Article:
Research into the benefits of being in nature began with pioneers like Dr. Livingston Trudeau who, after experiencing his recovery from Tuberculosis during an extended visit to the Adirondacks in 1873, decided to test his theory that breathing cold, clean air could do the same for others. His experience coupled with articles by Dr. Hermann Bremer’s describing his success in using a rest cure to heal his patients led to Trudeau’s founding the Adirondack Cure Cottage in 1882. While his work and success spawned a huge following, it wasn’t until research conducted by Dr. Roger Ulrich, Professor of Health Facilities Design at Texas A&M University, that the medical benefits of just viewing nature took hold.
“I began to wonder about practical applications and asked myself, ‘Which groups of people experience a lot of emotional duress and might benefit from a view of nature?’ said Ulrich. “The answer was hospital patients and prisoners.”
Ulrich started his research in 1972 by studying the recovery records of cholecystectomy patients in Pennsylvania hospital. He wanted to know, all treatment and other factors being the same, did those who had a view of nature have a shorter postoperative stay than those who did not. The answer was a resounding yes by ten percent or more along with an equal reduction in required medicine. His research sent a shock wave through the health industry and revolutionized hospital design, as such reductions when applied to thousands of patients would result in significant financial savings.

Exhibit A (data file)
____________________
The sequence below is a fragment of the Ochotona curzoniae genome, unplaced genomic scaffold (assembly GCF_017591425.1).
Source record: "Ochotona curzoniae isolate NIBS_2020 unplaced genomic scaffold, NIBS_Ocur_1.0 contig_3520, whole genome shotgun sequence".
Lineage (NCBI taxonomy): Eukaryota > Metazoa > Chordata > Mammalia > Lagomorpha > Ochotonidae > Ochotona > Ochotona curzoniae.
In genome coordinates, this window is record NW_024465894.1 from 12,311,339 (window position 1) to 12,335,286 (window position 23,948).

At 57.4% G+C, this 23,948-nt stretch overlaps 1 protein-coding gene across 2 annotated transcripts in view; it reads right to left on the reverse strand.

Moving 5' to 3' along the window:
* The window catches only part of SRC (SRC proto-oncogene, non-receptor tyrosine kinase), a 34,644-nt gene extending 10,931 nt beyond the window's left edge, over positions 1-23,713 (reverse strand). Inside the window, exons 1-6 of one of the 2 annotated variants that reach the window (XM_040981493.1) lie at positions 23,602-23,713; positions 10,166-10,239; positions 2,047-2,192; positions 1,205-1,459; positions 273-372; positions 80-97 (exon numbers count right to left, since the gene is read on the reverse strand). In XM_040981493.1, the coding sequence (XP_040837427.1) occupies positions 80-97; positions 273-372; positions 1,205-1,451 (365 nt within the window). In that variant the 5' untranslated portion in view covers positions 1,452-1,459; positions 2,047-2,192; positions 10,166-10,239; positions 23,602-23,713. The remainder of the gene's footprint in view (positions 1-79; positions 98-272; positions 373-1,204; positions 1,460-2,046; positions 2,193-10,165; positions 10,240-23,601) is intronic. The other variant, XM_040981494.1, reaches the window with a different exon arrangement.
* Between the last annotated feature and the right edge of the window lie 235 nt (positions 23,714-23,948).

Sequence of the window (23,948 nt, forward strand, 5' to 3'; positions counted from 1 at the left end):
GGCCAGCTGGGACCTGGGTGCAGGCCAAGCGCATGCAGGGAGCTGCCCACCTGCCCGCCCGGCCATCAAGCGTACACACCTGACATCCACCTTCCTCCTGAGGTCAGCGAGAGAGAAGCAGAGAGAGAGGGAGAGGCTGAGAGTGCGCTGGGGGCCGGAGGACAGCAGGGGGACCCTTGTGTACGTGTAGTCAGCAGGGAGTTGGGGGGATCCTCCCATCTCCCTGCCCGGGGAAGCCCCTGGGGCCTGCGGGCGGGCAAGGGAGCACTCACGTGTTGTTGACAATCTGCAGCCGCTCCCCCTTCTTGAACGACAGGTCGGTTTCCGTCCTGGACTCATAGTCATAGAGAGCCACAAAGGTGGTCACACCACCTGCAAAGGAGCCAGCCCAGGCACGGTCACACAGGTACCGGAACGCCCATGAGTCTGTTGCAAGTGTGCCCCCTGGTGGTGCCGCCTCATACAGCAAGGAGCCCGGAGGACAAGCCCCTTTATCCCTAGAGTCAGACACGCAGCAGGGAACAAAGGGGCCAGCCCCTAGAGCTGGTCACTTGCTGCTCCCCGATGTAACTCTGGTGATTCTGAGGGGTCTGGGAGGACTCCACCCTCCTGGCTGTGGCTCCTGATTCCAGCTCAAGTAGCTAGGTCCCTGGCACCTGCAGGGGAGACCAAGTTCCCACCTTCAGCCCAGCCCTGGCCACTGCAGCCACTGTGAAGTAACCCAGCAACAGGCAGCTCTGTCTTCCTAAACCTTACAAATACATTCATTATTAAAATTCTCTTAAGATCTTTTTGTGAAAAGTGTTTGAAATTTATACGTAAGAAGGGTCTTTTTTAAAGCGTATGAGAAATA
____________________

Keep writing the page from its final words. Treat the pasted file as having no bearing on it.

But what of being out in nature itself, beliefs held by such pioneers as Frederick Law Olmstead, Dr. Livingston Trudeau and proponents like President Teddy Roosevelt, known for extended his stays in nature.
In Japan, which since the 1960’s has had the longest working hours in the world, stressed out workers is considered a national health crisis. They have a name for it, karoshi,” death described to overwork. Nearly a quarter of Japanese workers put in an average of ten hours of overtime a week. Outcomes of job-related stress has been high levels of heart attacks, strokes, and suicide, and damaged relationships. As a counter, the Japanese government has passed laws to restrict overtime hours and since 2003, invested over $4 million in Shinrin-yoku, what has come to be known as forest bathing, using experiences in natures as a means of treating stress.
“Forest bathing essentially involves being on a trail, sometimes walking, sometimes sitting, sometimes just lying on a boulder and letting nature pour into all your senses,” said Florence Williams. “You’re sitting there hearing the birds and crickets, smelling the rich loamy earth and maybe the scent of fresh pine and cedar trees, and you can feel the breeze on your cheek and the moss under your feet; how do you think this makes you feel?”
Studies led by the physical anthropologist Yoshifumi Miyazaki and his colleague Juyoung Lee, both of the Chiba University, found that walks in nature resulted in a 12 to 16 percent decrease in cortisol levels, a 7 percent decrease in sympathetic nerve activity, a 2 percent decrease in blood pressure, and a 6 percent decrease in the heart rate. Further, the calming impact of being out in nature lasted. Since the release of their studies, the Japanese government has established 48 nature healing trails, and one-quarter of Japan’s population has participated in some form of forest bathing.